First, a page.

Introduction to OnePager Pro for Microsoft Project

As users of Microsoft Project, Project Online, or Project Server, you’ve probably been asked by your senior management for a visual overview of your project or portfolio so that they can understand the dates, statuses, and risks without unnecessary technical details. Traditionally, project managers have met such requests by manually reconstructing their project Gantt charts or timelines in PowerPoint.

The disadvantages to such manual project reporting are two-fold. First, recreating a project timeline or Gantt chart by hand in PowerPoint is both tedious and time-consuming. Once you’ve created your chart the first time, you’re signing yourself up for periodic updates, which means recreating that same visual over and over each time your project changes. Second, hand-built charts in PowerPoint can be inaccurate. Sometimes this is by mistake, and sometimes it is purposeful shading of reality. Either way, a chart with no footholds in the data won’t go far in convincing your stakeholders that it’s much more than a pretty picture.

OnePager Pro aims to solve both problems by providing understandable graphics comparable to PowerPoint, while firmly maintaining integrity with the underlying Microsoft Project plan(s), both initially and across all periodic updates.

Example of Visualizing Key Milestones and Phases in OnePager Pro
Example of Visualizing Key Milestones and Phases in OnePager Pro

OnePager Pro imports one or multiple project plans, is compatible with Microsoft Project (*.mpp files), Project Online, and Project Server, and gives users the ability to filter those projects so that only key tasks and milestones appear in the chart. Once the projects have been imported and the chart created, users have many options to customize the formatting and layout of their chart, before exporting to PowerPoint or PDF to share with their audience.

Here are a few of the key features that OnePager Pro provides in addition to what you get out of the box from Microsoft Project.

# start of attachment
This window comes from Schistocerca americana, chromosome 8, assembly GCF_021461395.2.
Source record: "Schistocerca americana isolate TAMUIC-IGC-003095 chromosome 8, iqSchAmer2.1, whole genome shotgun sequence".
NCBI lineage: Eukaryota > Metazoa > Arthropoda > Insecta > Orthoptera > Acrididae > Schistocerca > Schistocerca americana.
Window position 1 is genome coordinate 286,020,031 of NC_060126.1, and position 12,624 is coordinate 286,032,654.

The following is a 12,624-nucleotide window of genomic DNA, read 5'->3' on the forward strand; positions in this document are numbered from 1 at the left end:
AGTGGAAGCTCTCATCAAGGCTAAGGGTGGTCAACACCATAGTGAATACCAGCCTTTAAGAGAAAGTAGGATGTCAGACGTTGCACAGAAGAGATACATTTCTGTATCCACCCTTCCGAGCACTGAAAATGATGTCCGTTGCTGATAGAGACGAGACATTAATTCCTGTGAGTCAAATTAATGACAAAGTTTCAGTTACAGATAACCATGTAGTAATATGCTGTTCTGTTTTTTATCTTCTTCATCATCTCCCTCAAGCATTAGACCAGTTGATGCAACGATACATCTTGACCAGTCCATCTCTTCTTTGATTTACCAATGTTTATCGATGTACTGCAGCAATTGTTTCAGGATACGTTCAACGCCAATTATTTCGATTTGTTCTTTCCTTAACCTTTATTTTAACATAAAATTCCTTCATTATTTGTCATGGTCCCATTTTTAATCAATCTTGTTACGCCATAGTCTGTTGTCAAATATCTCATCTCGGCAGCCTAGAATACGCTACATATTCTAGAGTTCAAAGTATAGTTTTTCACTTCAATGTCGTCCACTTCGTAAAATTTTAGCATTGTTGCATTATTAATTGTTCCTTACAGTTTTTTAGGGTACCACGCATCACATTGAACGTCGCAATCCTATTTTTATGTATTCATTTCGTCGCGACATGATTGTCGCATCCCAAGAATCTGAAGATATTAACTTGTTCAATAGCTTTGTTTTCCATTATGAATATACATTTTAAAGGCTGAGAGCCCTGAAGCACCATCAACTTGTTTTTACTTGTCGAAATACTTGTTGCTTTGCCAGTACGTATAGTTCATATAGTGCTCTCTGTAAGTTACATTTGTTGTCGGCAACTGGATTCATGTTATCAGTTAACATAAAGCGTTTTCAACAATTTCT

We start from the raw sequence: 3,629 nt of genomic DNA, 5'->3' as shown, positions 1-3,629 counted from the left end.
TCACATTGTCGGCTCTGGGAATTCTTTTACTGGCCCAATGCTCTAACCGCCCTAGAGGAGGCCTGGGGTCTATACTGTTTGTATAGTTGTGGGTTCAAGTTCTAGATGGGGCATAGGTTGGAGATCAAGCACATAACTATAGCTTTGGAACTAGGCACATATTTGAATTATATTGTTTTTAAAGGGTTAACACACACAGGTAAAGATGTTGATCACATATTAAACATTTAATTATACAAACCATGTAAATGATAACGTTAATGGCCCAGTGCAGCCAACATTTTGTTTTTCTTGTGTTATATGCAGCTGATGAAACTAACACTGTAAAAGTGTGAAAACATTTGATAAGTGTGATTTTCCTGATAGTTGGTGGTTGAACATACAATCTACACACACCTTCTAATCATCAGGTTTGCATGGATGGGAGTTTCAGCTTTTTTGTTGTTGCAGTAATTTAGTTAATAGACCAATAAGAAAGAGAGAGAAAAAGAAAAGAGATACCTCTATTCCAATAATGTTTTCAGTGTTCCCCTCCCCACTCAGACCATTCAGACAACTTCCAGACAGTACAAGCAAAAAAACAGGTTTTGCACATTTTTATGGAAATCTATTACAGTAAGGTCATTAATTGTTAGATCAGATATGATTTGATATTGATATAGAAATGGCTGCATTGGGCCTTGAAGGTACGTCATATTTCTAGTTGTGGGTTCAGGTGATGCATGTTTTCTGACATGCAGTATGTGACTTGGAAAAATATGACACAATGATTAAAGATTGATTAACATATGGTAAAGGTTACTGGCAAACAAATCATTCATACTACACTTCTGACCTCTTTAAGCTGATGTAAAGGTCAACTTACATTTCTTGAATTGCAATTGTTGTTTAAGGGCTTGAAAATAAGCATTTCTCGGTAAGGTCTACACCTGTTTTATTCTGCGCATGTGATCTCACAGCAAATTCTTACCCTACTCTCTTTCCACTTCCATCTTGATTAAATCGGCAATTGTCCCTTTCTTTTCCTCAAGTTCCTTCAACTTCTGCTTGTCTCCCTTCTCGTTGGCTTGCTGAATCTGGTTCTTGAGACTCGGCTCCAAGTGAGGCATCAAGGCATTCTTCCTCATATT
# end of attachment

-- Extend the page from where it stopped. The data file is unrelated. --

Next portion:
Choose from Multiple Layouts

No two projects are the same. OnePager offers multiple layout options so that you can decide the best way to arrange your tasks and milestones in the chart. Below, we have the same project, displayed three different ways.

A Gantt Chart Layout places each task and milestone in its own row, creating a waterfall that cascades a project’s tasks from start to finish.

Gannt Chart Layout in OnePager Pro
Gannt Chart Layout in OnePager Pro

A Timeline Layout compresses the chart so that tasks are lined up left-to-right in sequence, typically when they share the same parent task, or are members of the same subproject. OnePager can create timeline layouts automatically based on the work-breakdown structure (WBS) that you’ve already established in Microsoft Project.

Timeline Layout in OnePager Pro
Timeline Layout in OnePager Pro

A Birds-on-a-Wire Layout is another flavor of a timeline layout, but trades tasks for milestones, so the audience focuses on delivery dates instead of durations. In this example, the parent tasks remain as a bar in the background, but all the other tasks have been switched to milestones linked to their finish dates.

Birds-on-a-Wire Layout in OnePager Pro
Birds-on-a-Wire Layout in OnePager Pro

Group and Sort into Swimlanes

Swimlanes enable you to group and sort your tasks and milestones into sections based on any field that you already have set up in Microsoft Project. Typically, OnePager places tasks into swimlanes based on the WBS of the underlying Microsoft Project plan. But in practice, any field from Project, including enterprise custom fields from Project Online or Project Server, can define your swimlanes.

OnePager supports multiple levels of swimlanes, allowing you to group swimlanes first by one field, and then again into sub-swimlanes by other fields. In this example, we first group by project, then by program, and finally by phase.

Group and Sort into Swimlanes in OnePager Pro
Group and Sort into Swimlanes in OnePager Pro

Stylize your Chart with Conditional Formatting

Everyone loves reports with a splash of color, but it’s not just a matter of aesthetics. Color is one of the best ways to distinguish one set of related tasks from another, or to make certain tasks stand out. OnePager’s patented conditional formatting engine enables users to set up rules which automatically assign meaningful colors, based upon properties of each task. In this example, OnePager assigns color based on the status of each task in Microsoft Project.